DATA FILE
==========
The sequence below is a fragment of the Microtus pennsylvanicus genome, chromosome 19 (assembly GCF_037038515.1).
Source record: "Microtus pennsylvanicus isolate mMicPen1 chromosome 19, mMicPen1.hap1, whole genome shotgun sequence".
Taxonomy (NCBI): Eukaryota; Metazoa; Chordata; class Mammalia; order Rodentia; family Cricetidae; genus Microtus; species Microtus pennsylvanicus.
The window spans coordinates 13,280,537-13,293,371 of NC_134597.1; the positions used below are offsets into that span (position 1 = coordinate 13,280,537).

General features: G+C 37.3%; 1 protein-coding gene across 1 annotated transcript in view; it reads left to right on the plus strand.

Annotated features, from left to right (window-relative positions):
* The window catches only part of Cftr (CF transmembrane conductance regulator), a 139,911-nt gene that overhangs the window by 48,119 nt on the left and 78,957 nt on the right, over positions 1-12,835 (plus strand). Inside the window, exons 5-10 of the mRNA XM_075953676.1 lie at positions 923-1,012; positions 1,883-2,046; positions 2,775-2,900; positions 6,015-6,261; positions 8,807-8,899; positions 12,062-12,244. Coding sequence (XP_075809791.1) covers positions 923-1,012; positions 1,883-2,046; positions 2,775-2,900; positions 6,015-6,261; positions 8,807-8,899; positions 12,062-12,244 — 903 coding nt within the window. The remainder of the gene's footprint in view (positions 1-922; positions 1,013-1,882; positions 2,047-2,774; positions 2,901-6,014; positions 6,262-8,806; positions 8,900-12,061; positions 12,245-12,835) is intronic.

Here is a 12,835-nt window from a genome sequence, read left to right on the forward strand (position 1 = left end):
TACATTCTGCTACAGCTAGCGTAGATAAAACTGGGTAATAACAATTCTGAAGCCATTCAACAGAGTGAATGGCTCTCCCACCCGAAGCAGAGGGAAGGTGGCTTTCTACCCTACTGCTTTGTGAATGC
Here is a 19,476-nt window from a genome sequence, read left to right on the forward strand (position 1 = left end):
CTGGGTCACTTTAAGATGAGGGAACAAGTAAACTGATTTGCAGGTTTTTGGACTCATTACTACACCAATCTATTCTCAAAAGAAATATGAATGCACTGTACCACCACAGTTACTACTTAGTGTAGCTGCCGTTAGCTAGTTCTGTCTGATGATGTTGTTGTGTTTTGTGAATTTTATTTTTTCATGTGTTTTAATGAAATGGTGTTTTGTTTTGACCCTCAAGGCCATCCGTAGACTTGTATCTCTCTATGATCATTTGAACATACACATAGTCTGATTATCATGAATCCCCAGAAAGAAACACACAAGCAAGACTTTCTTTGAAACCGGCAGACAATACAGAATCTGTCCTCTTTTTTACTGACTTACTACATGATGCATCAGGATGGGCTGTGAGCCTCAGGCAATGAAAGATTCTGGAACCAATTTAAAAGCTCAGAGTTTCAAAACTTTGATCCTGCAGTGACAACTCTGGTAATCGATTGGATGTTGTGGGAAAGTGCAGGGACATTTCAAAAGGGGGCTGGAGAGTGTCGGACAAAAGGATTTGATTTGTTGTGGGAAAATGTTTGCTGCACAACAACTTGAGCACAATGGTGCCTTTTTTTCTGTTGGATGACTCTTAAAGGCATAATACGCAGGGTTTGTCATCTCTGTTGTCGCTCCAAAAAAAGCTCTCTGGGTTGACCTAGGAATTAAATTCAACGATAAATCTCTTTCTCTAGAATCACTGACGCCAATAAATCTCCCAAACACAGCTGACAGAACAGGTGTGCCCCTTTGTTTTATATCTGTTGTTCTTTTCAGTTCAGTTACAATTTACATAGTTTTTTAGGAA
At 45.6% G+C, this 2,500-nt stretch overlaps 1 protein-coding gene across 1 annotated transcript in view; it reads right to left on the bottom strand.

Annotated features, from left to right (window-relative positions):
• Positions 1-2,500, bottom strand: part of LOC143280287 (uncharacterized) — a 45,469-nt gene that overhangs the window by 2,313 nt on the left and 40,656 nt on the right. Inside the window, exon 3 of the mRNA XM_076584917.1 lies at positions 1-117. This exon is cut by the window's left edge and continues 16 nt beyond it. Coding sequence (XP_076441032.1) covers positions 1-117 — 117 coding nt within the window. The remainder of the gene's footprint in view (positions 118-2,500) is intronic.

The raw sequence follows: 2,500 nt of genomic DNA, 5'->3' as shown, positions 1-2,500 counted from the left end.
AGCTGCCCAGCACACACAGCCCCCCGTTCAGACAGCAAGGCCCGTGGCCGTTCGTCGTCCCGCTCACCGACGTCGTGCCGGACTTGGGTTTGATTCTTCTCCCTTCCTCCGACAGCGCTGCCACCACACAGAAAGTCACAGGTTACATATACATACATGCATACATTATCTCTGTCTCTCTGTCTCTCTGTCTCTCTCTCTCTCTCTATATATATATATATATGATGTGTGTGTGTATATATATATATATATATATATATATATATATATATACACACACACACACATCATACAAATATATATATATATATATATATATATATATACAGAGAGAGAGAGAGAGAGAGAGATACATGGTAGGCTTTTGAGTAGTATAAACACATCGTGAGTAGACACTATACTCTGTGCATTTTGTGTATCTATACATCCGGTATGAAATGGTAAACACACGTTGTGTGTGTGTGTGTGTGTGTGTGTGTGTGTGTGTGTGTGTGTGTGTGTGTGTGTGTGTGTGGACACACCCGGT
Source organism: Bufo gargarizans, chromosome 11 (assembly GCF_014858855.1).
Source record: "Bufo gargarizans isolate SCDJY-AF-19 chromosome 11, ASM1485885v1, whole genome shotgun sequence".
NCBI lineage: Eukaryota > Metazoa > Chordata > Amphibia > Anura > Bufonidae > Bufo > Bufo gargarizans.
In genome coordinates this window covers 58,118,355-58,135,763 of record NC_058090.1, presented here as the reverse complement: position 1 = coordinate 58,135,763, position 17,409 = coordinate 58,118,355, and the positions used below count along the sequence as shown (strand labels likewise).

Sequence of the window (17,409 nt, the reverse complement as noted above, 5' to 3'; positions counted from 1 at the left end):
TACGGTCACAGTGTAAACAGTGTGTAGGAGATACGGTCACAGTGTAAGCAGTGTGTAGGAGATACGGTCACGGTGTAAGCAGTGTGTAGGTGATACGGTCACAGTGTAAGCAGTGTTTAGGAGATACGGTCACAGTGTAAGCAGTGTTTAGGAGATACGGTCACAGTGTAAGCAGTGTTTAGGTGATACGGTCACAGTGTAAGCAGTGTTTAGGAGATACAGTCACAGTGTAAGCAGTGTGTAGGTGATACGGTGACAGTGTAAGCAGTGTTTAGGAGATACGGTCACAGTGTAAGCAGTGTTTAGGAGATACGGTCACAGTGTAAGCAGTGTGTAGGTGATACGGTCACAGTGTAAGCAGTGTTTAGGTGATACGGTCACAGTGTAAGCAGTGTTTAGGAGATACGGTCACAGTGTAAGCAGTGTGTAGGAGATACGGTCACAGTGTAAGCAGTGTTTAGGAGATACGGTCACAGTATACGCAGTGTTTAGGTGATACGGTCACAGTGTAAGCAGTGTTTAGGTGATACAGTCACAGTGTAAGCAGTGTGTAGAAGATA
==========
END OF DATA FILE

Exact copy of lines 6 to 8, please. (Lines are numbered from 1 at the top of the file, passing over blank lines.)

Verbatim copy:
Annotated features, from left to right (window-relative positions):
* The window catches only part of Cftr (CF transmembrane conductance regulator), a 139,911-nt gene that overhangs the window by 48,119 nt on the left and 78,957 nt on the right, over positions 1-12,835 (plus strand). Inside the window, exons 5-10 of the mRNA XM_075953676.1 lie at positions 923-1,012; positions 1,883-2,046; positions 2,775-2,900; positions 6,015-6,261; positions 8,807-8,899; positions 12,062-12,244. Coding sequence (XP_075809791.1) covers positions 923-1,012; positions 1,883-2,046; positions 2,775-2,900; positions 6,015-6,261; positions 8,807-8,899; positions 12,062-12,244 — 903 coding nt within the window. The remainder of the gene's footprint in view (positions 1-922; positions 1,013-1,882; positions 2,047-2,774; positions 2,901-6,014; positions 6,262-8,806; positions 8,900-12,061; positions 12,245-12,835) is intronic.

Here is a 12,835-nt window from a genome sequence, read left to right on the forward strand (position 1 = left end):